Sustainable Seafood on Hong Kong Ocean Park Marriott Hotel Menu
“The corporate advisory services WWF provides, such as our sustainable seafood assessment, play a vital role in our work to influence the course of sustainability and conservation in Hong Kong and the region,” said WWF-Hong Kong CEO Peter Cornthwaite. “The corporate leadership displayed by Hong Kong Ocean Park Marriott Hotel in its sustainable seafood strategy moves us one step closer to achieving our goal of transforming Hong Kong into Asia’s most sustainable city. In addition to our corporate partnerships, we produce a Seafood Guide to help the public make responsible consumption choices for a sustainable lifestyle.”
WWF worked closely with Hong Kong Ocean Park Marriott Hotel prior to its grand opening, from the procurement of responsibly-sourced farmed and wild-caught seafood, to promoting sustainable seafood on its menu. Hotel staff participated in a sustainable seafood training session, covering the importance of issues such as country of origin and harvesting method. WWF’s Seafood Guide highlights the sustainability of 70 commonly consumed seafood items under three categories, including “avoid,” “think twice” and “recommended”. Seafood listed as “avoid” under the guide or identified as threatened by IUCN (International Union of Conservation of Nature) will not be served at Hong Kong Ocean Park Marriott Hotel’s dining outlets.
Globally, about 93% of the commercially important fisheries are either fully or over-exploited, yet Hong Kongers consume an average of 65.5kg of seafood each year, making us the second-largest per-capita consumer in Asia. WWF continues to engage partners in the food & beverage industry and hotel chains, to protect our oceans from further biodiversity loss achieve the goal of doubling the amount of sustainable seafood available in the city by 2030.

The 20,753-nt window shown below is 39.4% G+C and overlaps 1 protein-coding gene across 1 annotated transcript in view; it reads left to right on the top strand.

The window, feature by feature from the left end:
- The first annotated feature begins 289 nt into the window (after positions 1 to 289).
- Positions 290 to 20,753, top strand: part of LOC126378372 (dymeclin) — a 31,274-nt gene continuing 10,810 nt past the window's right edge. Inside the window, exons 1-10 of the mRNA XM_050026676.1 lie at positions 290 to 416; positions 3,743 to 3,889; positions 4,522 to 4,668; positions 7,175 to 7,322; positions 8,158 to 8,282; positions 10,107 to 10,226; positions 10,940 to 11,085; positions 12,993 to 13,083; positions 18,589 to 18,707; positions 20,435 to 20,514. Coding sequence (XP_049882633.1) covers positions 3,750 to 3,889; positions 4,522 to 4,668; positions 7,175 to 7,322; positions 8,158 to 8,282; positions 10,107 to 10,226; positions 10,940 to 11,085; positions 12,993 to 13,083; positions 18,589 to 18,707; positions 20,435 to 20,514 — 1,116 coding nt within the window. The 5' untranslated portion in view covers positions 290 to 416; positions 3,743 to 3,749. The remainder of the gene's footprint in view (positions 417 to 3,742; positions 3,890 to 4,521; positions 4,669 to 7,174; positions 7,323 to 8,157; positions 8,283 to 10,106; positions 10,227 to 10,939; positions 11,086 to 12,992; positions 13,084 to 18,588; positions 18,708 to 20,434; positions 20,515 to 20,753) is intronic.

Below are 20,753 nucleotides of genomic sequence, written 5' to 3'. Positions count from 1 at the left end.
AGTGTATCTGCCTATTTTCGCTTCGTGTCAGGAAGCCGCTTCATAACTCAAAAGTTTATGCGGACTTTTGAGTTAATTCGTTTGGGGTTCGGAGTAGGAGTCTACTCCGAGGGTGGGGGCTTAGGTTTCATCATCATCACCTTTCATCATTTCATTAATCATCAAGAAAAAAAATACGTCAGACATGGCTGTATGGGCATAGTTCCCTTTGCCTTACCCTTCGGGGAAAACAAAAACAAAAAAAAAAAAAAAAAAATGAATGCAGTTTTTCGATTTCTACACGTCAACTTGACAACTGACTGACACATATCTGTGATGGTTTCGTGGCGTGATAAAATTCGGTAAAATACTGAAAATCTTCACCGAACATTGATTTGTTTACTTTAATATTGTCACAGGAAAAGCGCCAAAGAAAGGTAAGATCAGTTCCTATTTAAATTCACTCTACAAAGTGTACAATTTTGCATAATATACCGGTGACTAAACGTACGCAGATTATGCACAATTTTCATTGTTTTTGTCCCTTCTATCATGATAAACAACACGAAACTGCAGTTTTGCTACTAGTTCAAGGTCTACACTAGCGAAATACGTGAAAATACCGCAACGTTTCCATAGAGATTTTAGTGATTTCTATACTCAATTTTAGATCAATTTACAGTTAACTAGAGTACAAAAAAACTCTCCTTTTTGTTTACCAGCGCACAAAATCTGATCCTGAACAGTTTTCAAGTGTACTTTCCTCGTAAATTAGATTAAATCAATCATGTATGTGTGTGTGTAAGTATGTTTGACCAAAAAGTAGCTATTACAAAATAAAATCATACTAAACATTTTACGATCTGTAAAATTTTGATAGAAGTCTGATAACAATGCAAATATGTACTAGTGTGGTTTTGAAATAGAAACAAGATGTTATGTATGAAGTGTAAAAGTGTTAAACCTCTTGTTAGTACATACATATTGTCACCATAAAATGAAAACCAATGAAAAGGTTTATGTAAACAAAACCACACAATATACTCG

About Seafood Guide
The Guide for Hong Kong covers more than 70 popular seafood species that can be found in local wet markets, supermarkets, frozen food shops and restaurants. We divided them into “Green – Recommended”, “Yellow – Think Twice” and “Red – Avoid” categories for consumers to make informed decisions. All seafood species, wild caught or farmed, included in the guide were rigorously assessed by marine scientists following stringent criteria compiled collaboratively by WWF and other NGOs.
Please note that all seafood assessment are species, production method and origin-specific because whether a seafood is sustainable depends on all three – it is not uncommon to see stocks of one species being sustainably harvested in one part of the world while being overfished in another, mainly due to different fishery management practices; e.g. the Southeast Asian leopard coral trout is overfished, but the Australian leopard coral trout populations are relatively healthy. The former is in the Guide’s “Red – Avoid” category while the latter is in the “Green – Recommended” category.
For further details, please visit: https://www.wwf.org.hk/en/whatwedo/oceans/supporting_sustainable_seafood/